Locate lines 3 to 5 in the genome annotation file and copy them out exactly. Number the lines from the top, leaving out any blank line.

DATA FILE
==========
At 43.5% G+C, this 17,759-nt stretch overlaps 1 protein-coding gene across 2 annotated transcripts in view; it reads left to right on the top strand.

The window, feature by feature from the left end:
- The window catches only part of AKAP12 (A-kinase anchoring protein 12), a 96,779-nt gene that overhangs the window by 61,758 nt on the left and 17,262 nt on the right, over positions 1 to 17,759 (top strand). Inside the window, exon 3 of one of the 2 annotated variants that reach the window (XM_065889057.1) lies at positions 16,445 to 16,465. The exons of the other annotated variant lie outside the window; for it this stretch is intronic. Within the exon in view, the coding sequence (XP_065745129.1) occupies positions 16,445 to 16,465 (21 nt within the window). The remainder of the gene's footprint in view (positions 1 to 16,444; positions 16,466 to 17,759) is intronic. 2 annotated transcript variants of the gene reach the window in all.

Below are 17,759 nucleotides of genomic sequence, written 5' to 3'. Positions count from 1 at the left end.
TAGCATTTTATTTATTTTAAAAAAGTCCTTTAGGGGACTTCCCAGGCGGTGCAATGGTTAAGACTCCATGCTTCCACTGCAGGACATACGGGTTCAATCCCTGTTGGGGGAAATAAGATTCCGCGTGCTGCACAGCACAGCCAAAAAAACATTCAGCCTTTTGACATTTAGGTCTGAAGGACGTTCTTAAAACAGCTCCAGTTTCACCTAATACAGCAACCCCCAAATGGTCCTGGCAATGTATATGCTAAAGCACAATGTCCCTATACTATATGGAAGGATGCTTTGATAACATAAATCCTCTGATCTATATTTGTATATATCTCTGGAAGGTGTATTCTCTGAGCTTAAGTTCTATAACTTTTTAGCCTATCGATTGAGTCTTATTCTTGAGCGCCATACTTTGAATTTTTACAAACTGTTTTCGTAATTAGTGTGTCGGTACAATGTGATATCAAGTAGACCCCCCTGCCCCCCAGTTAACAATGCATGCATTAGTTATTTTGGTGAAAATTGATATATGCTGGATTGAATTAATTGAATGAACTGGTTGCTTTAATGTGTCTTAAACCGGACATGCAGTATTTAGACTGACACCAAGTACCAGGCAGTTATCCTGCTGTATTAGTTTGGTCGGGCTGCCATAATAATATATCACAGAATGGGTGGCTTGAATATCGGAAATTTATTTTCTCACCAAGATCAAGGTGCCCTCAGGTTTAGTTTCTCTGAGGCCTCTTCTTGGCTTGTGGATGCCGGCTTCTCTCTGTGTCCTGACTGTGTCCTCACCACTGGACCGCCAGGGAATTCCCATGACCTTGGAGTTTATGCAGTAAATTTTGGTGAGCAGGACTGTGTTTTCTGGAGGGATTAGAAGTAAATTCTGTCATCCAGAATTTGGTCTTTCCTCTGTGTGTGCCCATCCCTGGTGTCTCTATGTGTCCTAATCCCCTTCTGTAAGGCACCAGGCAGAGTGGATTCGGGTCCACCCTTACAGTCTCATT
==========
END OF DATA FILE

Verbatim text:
- The window catches only part of AKAP12 (A-kinase anchoring protein 12), a 96,779-nt gene that overhangs the window by 61,758 nt on the left and 17,262 nt on the right, over positions 1 to 17,759 (top strand). Inside the window, exon 3 of one of the 2 annotated variants that reach the window (XM_065889057.1) lies at positions 16,445 to 16,465. The exons of the other annotated variant lie outside the window; for it this stretch is intronic. Within the exon in view, the coding sequence (XP_065745129.1) occupies positions 16,445 to 16,465 (21 nt within the window). The remainder of the gene's footprint in view (positions 1 to 16,444; positions 16,466 to 17,759) is intronic. 2 annotated transcript variants of the gene reach the window in all.

Below are 17,759 nucleotides of genomic sequence, written 5' to 3'. Positions count from 1 at the left end.
TAGCATTTTATTTATTTTAAAAAAGTCCTTTAGGGGACTTCCCAGGCGGTGCAATGGTTAAGACTCCATGCTTCCACTGCAGGACATACGGGTTCAATCCCTGTTGGGGGAAATAAGATTCCGCGTGCTGCACAGCACAGCCAAAAAAACATTCAGCCTTTTGACATTTAGGTCTGAAGGACGTTCTTAAAACAGCTCCAGTTTCACCTAATACAGCAACCCCCAAATGGTCCTGGCAATGTATATGCTAAAGCACAATGTCCCTATACTATATGGAAGGATGCTTTGATAACATAAATCCTCTGATCTATATTTGTATATATCTCTGGAAGGTGTATTCTCTGAGCTTAAGTTCTATAACTTTTTAGCCTATCGATTGAGTCTTATTCTTGAGCGCCATACTTTGAATTTTTACAAACTGTTTTCGTAATTAGTGTGTCGGTACAATGTGATATCAAGTAGACCCCCCTGCCCCCCAGTTAACAATGCATGCATTAGTTATTTTGGTGAAAATTGATATATGCTGGATTGAATTAATTGAATGAACTGGTTGCTTTAATGTGTCTTAAACCGGACATGCAGTATTTAGACTGACACCAAGTACCAGGCAGTTATCCTGCTGTATTAGTTTGGTCGGGCTGCCATAATAATATATCACAGAATGGGTGGCTTGAATATCGGAAATTTATTTTCTCACCAAGATCAAGGTGCCCTCAGGTTTAGTTTCTCTGAGGCCTCTTCTTGGCTTGTGGATGCCGGCTTCTCTCTGTGTCCTGACTGTGTCCTCACCACTGGACCGCCAGGGAATTCCCATGACCTTGGAGTTTATGCAGTAAATTTTGGTGAGCAGGACTGTGTTTTCTGGAGGGATTAGAAGTAAATTCTGTCATCCAGAATTTGGTCTTTCCTCTGTGTGTGCCCATCCCTGGTGTCTCTATGTGTCCTAATCCCCTTCTGTAAGGCACCAGGCAGAGTGGATTCGGGTCCACCCTTACAGTCTCATT